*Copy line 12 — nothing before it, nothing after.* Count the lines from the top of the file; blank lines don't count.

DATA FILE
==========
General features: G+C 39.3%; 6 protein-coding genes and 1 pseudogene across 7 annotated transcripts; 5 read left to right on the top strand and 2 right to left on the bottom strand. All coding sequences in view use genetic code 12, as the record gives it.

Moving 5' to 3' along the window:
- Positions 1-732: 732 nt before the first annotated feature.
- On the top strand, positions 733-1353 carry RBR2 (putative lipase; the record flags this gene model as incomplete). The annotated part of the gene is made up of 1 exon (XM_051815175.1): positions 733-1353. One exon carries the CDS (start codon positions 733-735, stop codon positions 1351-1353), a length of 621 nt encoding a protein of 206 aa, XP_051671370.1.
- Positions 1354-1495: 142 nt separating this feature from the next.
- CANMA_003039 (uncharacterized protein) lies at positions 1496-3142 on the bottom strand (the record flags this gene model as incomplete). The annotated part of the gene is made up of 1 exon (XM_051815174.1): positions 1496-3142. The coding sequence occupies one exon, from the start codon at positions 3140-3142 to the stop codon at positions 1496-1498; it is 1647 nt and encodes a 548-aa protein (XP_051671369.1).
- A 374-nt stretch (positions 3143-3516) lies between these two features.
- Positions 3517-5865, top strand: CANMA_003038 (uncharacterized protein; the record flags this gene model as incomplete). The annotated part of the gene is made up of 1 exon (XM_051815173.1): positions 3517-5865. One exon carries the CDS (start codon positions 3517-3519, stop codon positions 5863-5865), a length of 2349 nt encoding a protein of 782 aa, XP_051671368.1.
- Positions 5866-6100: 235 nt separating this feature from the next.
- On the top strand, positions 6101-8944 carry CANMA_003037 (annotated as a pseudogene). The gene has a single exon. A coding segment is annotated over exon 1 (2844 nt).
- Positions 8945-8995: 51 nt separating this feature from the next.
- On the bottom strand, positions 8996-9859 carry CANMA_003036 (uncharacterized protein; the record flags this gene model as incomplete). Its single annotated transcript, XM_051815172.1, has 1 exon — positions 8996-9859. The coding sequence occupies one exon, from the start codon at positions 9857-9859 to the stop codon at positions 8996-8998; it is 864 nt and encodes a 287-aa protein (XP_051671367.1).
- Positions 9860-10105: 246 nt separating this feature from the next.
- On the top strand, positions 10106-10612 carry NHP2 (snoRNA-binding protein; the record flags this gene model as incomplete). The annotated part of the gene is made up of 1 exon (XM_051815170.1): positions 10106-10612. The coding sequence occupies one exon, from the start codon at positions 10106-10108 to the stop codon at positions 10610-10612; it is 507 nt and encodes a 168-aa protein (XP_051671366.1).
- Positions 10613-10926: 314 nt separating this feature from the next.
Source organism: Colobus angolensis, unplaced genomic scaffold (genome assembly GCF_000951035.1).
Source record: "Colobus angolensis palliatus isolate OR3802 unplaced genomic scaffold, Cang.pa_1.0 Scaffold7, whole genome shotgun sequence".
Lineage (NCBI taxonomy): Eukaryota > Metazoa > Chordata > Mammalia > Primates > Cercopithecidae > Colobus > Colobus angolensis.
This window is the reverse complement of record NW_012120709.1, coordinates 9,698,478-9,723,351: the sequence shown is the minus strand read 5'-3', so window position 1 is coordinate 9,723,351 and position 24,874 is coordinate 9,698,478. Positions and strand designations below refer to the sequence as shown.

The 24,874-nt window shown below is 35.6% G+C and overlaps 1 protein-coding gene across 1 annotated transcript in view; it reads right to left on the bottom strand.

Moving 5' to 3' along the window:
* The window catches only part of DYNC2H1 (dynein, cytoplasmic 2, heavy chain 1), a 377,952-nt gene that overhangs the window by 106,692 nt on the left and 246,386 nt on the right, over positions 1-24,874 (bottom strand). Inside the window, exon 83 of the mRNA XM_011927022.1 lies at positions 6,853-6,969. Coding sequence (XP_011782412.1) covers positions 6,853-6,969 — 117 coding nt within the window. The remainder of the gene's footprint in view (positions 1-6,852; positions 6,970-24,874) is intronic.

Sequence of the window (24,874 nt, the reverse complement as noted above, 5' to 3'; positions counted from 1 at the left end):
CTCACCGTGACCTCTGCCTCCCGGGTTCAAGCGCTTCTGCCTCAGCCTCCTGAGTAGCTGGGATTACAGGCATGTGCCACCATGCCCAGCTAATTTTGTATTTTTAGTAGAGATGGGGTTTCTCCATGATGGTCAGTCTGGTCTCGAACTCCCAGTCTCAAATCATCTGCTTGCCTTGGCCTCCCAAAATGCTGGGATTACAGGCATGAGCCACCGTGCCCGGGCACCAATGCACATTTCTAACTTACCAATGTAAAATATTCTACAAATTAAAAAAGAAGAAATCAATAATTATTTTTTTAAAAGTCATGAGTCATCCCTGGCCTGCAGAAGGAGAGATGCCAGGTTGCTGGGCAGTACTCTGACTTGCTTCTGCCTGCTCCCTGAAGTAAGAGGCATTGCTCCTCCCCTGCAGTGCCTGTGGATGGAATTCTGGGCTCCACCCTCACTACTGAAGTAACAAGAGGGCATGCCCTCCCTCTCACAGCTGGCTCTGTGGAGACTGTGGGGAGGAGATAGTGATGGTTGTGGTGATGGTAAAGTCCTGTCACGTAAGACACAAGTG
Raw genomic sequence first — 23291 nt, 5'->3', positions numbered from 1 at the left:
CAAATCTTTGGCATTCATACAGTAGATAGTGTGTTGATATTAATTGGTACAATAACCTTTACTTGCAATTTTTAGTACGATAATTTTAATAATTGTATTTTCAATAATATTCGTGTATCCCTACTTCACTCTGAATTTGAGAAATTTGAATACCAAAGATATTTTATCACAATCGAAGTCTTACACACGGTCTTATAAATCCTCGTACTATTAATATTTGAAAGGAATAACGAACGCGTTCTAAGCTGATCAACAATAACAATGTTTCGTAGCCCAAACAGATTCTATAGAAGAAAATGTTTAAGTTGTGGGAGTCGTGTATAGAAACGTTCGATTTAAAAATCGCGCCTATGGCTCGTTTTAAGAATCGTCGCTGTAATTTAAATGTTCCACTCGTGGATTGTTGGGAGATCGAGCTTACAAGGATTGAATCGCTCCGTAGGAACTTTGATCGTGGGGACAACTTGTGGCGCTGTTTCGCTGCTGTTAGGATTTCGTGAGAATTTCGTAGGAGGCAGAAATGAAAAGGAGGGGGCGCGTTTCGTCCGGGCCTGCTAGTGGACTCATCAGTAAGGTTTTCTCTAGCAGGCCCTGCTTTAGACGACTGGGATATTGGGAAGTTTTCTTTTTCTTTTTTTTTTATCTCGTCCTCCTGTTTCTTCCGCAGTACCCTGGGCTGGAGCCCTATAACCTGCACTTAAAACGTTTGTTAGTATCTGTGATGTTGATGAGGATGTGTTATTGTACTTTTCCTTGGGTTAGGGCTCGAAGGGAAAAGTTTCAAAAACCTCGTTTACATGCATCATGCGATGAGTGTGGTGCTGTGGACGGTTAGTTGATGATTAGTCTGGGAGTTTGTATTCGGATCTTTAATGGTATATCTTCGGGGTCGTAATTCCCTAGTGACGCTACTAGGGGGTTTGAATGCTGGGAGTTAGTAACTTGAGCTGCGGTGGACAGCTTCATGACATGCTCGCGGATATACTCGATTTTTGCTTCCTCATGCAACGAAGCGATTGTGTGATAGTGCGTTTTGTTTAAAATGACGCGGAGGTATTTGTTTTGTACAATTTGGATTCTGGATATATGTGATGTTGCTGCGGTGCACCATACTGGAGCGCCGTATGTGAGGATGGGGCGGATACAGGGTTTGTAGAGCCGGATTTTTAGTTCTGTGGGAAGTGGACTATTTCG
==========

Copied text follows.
- On the bottom strand, positions 8996-9859 carry CANMA_003036 (uncharacterized protein; the record flags this gene model as incomplete). Its single annotated transcript, XM_051815172.1, has 1 exon — positions 8996-9859. The coding sequence occupies one exon, from the start codon at positions 9857-9859 to the stop codon at positions 8996-8998; it is 864 nt and encodes a 287-aa protein (XP_051671367.1).